Chan adds to Dot property by buying Spire Printing site

The two properties now controlled by Gerald Chan's companies are outlined in yellow. Upper left, 65 Bay Street (Spire) and to the right, Russell Engineering complex.

Hong Kong billionaire Gerald Chan has purchased another sizeable chunk of property in Dorchester, acquiring the Spire Printing Company site last Friday, according to city records.

Gadoni LLC, an arm of Chan’s Morningside Group, closed on a $17 million deal for the 4.7-acre Spire Printing Company site, just south of Savin Hill station.

The property joins other Chan holdings in the area, including the 2-acre Russell Engineering property on Dewar Street, and parcels on Dorchester Avenue, Pleasant Street, and Hancock Street intended for the 362-unit mixed-use Dot Block site.

The Dot Block project has been approved by city planners and is moving toward permitting, a spokeswoman told the Reporter. City officials say neither Chan nor the Morningside Group have been in contact with any vision for the nearly-adjacent Russell and Spire sites.

Representatives from the Morningside Group did not respond to Reporter request for comment.

Chan is a substantial behind-the-scenes force in Greater Boston real estate. Following a large donation to his alma mater, now named the Harvard T.H. Chan School of Public Health, Chan set down investments in the area around Harvard Square — amounting to roughly $120 million in commercial property acquisitions.

His expansion into Dorchester comes as the Boston Planning and Development Agency (BPDA) begins a planning study for the Glover’s Corner area in earnest. All three of Chan’s investments are within the planning radius.

Studies in South Boston and Jamaica Plain led to zoning recommendations encouraging more housing, in line with the city’s goal to add 53,000 units by 2030. Chan’s new industrial purchases, located so near a critical transit hub, stand to benefit from any new approvals for mixed-used transit-oriented development.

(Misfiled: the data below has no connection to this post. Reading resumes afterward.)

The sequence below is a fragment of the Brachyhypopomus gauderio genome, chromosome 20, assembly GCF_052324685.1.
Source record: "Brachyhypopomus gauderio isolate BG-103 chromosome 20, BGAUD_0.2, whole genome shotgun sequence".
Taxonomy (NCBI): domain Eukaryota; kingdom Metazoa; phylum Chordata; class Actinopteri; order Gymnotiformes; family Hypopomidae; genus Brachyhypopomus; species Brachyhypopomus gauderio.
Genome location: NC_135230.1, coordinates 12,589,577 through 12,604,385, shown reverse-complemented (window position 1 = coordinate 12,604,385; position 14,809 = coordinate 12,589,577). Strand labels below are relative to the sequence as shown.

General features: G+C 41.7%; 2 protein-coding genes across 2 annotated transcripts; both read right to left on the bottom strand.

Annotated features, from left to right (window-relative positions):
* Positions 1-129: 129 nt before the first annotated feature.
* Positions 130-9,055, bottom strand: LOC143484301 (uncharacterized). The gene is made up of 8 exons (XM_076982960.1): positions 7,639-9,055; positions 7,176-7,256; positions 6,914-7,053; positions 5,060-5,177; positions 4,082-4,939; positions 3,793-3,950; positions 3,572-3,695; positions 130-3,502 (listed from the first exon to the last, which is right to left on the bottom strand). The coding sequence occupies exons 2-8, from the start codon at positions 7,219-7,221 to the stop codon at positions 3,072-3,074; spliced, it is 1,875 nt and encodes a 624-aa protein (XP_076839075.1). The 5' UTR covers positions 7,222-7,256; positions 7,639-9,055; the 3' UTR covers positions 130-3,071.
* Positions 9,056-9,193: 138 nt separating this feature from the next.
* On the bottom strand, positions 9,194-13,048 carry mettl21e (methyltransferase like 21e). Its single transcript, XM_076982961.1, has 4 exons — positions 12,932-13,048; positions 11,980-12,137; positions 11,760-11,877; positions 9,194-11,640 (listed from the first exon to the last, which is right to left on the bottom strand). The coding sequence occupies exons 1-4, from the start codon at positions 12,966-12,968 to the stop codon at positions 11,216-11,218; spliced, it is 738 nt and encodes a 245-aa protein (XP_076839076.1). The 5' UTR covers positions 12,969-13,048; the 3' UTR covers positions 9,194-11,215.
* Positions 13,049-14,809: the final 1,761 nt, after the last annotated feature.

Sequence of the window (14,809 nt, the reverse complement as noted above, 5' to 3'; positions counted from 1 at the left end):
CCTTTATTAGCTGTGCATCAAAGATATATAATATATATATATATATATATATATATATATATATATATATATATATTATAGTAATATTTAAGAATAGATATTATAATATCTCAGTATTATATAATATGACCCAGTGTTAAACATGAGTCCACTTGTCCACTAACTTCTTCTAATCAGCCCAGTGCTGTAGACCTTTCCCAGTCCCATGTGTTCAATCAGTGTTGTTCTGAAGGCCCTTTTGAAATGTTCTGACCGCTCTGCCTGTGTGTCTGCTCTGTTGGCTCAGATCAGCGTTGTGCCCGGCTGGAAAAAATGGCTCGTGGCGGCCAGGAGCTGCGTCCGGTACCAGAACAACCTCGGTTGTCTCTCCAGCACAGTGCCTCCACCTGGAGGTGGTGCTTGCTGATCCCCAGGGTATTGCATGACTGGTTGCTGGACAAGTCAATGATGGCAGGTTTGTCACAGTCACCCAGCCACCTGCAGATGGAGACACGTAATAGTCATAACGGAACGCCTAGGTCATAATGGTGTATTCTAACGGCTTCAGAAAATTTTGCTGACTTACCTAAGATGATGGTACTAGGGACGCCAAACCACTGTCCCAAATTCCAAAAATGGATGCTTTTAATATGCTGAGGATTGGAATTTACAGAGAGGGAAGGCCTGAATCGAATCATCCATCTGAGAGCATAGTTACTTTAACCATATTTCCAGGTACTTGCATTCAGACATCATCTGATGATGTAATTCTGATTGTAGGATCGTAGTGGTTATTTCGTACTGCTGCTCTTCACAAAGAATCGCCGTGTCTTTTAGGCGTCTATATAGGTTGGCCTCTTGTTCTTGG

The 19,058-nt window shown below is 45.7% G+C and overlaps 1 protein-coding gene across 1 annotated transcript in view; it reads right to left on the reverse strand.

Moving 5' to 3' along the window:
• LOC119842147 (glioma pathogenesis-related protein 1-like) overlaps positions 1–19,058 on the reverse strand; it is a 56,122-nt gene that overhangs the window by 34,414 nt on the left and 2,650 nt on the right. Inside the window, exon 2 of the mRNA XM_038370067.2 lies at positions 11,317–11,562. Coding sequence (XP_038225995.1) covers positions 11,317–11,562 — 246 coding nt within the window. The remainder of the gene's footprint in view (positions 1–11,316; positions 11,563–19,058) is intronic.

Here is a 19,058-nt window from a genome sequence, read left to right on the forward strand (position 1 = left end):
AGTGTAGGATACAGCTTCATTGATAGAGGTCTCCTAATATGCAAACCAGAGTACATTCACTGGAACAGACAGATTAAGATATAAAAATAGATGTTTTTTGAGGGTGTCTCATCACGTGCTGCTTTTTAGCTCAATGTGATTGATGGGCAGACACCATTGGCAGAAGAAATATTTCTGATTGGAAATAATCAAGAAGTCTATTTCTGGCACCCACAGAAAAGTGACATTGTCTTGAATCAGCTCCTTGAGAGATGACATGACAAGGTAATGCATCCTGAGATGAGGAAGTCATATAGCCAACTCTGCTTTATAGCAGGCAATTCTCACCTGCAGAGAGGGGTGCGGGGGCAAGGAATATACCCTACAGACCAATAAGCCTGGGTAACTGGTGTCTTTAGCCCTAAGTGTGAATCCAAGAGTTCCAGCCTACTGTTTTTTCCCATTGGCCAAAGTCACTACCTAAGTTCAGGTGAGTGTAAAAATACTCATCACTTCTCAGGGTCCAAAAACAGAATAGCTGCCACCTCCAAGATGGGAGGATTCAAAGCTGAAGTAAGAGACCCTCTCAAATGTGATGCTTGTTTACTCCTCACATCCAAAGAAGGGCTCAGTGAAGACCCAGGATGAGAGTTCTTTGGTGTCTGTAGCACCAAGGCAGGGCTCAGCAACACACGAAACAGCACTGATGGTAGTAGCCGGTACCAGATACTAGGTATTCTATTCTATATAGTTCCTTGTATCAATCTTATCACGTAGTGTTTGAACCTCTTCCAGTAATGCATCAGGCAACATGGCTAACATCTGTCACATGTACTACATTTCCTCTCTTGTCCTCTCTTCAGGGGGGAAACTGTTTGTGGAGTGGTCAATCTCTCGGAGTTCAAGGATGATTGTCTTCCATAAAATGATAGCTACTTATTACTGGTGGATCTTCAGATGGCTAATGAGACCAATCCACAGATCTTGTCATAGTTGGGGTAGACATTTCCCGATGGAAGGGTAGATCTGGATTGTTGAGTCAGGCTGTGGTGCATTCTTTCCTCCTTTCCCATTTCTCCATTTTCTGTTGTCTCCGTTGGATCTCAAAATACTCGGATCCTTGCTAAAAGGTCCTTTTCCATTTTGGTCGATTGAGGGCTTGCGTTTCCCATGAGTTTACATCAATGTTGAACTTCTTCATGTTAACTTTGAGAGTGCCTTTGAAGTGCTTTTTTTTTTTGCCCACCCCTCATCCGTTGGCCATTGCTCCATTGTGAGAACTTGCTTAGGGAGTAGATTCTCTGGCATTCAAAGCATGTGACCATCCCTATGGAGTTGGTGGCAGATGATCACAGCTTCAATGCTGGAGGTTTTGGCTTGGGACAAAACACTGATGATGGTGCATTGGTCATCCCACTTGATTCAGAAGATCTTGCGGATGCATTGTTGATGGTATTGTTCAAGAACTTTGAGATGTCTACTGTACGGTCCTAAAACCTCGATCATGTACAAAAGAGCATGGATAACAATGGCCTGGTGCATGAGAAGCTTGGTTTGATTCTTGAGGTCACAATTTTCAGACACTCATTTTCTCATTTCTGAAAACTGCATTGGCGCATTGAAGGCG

Lara Mérida, BPDA deputy director for community planning, said that though Chan “does have a good amount of ownership in the area, there’s still quite a variety of stakeholders.”

Spire, a graphic design and printing company, has occupied the 65 Bay Street property since 2002. The company later purchased the site from Dorchester Bay Economic Development Corporation in 2013 for $7.1 million. Dorchester Bay bought the then-abandoned five-acre site in Savin Hill in 1990. At the time it was one of the most prominent “brownfields” in Dorchester, the former home of Boston Insulated Wire and Cable. The community development corporation spent $14.5 million to clean up the property and restore it to commercial use.

Neither Chan nor his representatives have filed any plans with the BPDA nor reached out to local community groups. Chan rarely speaks publicly and his holding companies maintain a similar radio silence about their dealings.

Mérida of the BPDA said, “We usually see a good amount of the companies and owners of the land come to the meetings. We’ll definitely be reaching out to them via emails, making sure they‘re on all of our contact lists, seeing all our materials.”

The city makes “a concerted effort” to bring in any stakeholders into the process, she noted. The planning discussions already underway with the immediate community will move forward even without direct input from all landowners, she said.